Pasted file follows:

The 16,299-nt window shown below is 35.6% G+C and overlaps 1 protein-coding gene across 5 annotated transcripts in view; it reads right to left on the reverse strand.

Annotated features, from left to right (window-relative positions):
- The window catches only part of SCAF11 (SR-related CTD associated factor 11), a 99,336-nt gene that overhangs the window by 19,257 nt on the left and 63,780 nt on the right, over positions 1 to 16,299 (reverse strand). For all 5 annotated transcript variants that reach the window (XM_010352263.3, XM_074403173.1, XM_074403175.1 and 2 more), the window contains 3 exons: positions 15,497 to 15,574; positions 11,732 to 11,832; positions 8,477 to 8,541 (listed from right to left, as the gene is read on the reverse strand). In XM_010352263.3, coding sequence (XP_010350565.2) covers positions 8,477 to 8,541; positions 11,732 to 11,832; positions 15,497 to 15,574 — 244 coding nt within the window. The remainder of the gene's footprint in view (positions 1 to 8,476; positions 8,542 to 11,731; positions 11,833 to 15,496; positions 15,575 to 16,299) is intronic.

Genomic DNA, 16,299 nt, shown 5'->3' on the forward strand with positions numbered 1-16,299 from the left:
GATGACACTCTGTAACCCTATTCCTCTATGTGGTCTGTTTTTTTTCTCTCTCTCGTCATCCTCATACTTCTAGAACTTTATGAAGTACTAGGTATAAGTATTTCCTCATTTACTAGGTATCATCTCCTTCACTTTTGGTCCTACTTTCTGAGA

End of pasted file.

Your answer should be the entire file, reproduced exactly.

The 16,299-nt window shown below is 35.6% G+C and overlaps 1 protein-coding gene across 5 annotated transcripts in view; it reads right to left on the reverse strand.

Annotated features, from left to right (window-relative positions):
- The window catches only part of SCAF11 (SR-related CTD associated factor 11), a 99,336-nt gene that overhangs the window by 19,257 nt on the left and 63,780 nt on the right, over positions 1 to 16,299 (reverse strand). For all 5 annotated transcript variants that reach the window (XM_010352263.3, XM_074403173.1, XM_074403175.1 and 2 more), the window contains 3 exons: positions 15,497 to 15,574; positions 11,732 to 11,832; positions 8,477 to 8,541 (listed from right to left, as the gene is read on the reverse strand). In XM_010352263.3, coding sequence (XP_010350565.2) covers positions 8,477 to 8,541; positions 11,732 to 11,832; positions 15,497 to 15,574 — 244 coding nt within the window. The remainder of the gene's footprint in view (positions 1 to 8,476; positions 8,542 to 11,731; positions 11,833 to 15,496; positions 15,575 to 16,299) is intronic.

Genomic DNA, 16,299 nt, shown 5'->3' on the forward strand with positions numbered 1-16,299 from the left:
GATGACACTCTGTAACCCTATTCCTCTATGTGGTCTGTTTTTTTTCTCTCTCTCGTCATCCTCATACTTCTAGAACTTTATGAAGTACTAGGTATAAGTATTTCCTCATTTACTAGGTATCATCTCCTTCACTTTTGGTCCTACTTTCTGAGA